So you've contracted a nasty case of that new strain of flu, you just lost your job in fine foods, and your highest-ranked node got nuked with extreme prejudice. And you're wondering, what happened, Fate, Kismet, Wyrd? My karma's kosher, my tithes are paid, I rub the Buddha's belly whenever I eat at Kanki. What transpired that I must suffer? Who's mad at me? Well, obviously-
One of your dead ancestors just got sued in the underworld by another stiff. And you haven't provided for the defense attorney.
Or so the Taoist priesthood of China explained to laypeople during the bureaucratization of state and personal ritual practice during the early medieval period, around 400-500 CE, in what was known as the Celestial Master tradition. The movement, thought, and action of the deities above, according to the Confucian-Taoist culture of the time, mirrored exactly the workings of the government of the nation under the Emperor, all the way down to the way commoners and nobility were treated under the machinations of the complex Chinese judicial system. Under this system and the social codes that surrounded it, one was morally responsible for one's kin and their actions, and could be held judicially responsible as well. When this understanding was extended to religion, it was easy enough to form a coherent theory of why the living suffered in a seemingly random fashion in such an orderly universe as was presented in the theology of the Celestial Masters.
Heaven and the underworld had both prisons and courts in the writings of Taoist priests. References are made in Taoist petitions to the gods to "the Twenty-Four Prisons of Tai" - a belief maintained throughout the medieval period that the sacred mountain of Tai in the northeast was the seat of the administration of the dead. In such locations and their regional offices, such as those of the Three Officials of Heaven, Earth, and Water, the dead could place accusations against those who injured them, just like the living on earth. Illness and family misfortune were the repercussions of such suits - the word for "investigation" used in such cases was the same word, kao, that was used to describe the simultaneous questioning and torture used to gain reliable testimony from multiple witnesses. Once an ancestor was in the dock, those relatives still living would suffer from guizhu, or "demonic vapors", which would cause both illness and misfortune through the harassment of evil spirits. It would be up to a priest to recognize these illnesses for what they were: reaction to sepulchral plaints, or "lawsuits of the tomb".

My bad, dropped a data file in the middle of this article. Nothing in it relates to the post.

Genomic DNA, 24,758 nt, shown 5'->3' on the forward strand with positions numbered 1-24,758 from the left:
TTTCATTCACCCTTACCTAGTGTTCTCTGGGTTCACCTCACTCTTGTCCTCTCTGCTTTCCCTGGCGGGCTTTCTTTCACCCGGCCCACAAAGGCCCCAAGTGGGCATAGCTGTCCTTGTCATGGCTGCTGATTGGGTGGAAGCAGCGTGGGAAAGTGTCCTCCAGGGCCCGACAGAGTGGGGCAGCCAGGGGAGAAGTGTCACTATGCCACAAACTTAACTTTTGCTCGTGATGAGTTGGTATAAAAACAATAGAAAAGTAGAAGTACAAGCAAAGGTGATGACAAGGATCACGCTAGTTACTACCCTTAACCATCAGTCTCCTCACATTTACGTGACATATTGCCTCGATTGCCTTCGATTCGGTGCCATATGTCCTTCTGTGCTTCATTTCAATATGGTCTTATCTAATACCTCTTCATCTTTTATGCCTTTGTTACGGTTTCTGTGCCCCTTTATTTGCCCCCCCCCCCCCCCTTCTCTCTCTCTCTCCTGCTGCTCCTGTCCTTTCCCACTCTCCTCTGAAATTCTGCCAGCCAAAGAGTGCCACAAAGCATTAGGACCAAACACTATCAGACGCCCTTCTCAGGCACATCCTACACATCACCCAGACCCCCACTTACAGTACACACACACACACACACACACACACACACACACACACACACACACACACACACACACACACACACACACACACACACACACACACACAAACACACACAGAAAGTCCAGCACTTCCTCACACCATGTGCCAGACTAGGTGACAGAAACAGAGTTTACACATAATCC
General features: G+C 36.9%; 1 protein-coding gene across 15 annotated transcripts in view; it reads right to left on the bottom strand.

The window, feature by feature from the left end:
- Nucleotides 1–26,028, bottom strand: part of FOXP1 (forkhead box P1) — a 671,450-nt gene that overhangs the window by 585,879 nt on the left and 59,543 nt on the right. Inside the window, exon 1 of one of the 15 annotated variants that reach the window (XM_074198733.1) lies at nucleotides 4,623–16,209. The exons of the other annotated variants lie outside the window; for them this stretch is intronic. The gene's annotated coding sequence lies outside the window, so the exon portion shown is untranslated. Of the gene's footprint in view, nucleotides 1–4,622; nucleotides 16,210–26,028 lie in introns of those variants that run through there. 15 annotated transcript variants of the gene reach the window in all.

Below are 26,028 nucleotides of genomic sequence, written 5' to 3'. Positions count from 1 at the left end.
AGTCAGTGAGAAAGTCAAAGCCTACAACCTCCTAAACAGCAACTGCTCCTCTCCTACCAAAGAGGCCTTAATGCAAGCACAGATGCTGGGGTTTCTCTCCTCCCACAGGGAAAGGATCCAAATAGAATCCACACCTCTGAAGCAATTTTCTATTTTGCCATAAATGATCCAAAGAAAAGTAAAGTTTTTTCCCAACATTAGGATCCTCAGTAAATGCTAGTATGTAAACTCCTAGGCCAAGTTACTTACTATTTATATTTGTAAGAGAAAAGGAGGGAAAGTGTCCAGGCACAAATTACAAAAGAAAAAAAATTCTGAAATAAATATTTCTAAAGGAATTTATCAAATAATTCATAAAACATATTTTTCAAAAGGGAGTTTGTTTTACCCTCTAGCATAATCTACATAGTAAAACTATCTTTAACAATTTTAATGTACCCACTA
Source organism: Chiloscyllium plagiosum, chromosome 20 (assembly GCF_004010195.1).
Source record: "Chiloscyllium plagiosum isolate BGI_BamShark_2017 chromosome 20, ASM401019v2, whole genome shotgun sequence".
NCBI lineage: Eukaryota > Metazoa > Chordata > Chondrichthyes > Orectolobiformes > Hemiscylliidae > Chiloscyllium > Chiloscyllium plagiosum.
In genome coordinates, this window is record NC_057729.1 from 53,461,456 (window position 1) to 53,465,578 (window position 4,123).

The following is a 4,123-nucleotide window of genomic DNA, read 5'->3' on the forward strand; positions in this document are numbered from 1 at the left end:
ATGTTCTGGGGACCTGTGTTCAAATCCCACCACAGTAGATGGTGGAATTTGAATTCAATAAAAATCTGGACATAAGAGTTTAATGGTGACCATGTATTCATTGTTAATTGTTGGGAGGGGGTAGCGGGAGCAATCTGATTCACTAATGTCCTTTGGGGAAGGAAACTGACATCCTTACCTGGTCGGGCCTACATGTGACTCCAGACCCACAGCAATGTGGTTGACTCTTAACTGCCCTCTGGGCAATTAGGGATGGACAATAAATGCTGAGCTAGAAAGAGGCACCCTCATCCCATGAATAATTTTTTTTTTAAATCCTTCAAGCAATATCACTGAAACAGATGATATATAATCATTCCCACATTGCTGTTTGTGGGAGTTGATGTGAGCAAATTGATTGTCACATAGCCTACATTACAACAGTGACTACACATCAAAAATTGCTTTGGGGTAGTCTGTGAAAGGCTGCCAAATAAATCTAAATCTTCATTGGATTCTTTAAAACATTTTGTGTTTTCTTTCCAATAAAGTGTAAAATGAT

Example (from Bokenkamp's Early Daoist Scriptures): A shadowy mystic named Yang Xi was the spiritual adviser for the Xu family, particularly for Xu Mi and his son Hui. When Xu Mi's wife, Tao Kedou, died, the family not soon after began suffering illness. Yang Xi's otherworldy informants reported that the illness was the result of a sepulchral plaint involving Xu Mi's deceased uncle, Xu Chao. Lord Mao the Youngest, one of the three Mao brothers for whom Mao Shan was named, declared a few months later that Xu Chao had, in fact, violently murdered two people, who had now brought their accusation before the Water Official, the most feared of the three. Tao Kedou had been compelled to return to her tomb to select one of her children to die in retribution for this uncle's transgressions.
The Taoist priests relied on sepulchral plaints with the utmost frequently to explain such misfortune, and of course, simultaneously offered the cure. The idea of prayer as synonymous with filing papers with a celestial official was already well-established, and by the sixth century, a Taoist priest behaved in such situations far more like counsel going through judicial pomp and circumstance than as a transcendent link to an unknowable Divine. The priest discovered the plaint by correspondence with the correct heavenly bureaus and filed an answering petition in the name of the family in a religious ceremony that had heavy, and heavily modern, legalistic overtones. The petitions to respond to sepulchral plaints were formulaic, with spaces for names to be filled in, and the ritual for their delivery involved invocations to the correct offices in Heaven, exactly as messages were required to be sent to the correct imperial offices. The same words were used for sending petitions to heaven as were for petitions to earthly rulers - "zou zhang". Priests even carried a hu, the same type of tablet brought by an official entering the court of his ruler. In the sepulchral plaint and the rituals that tended to it, the priest was an official figure right down to the details - showing the intimate connection between Chinese beliefs in earthly life and those as related to that which came after, a tradition which stretched back even to Mesopotamia and Egypt.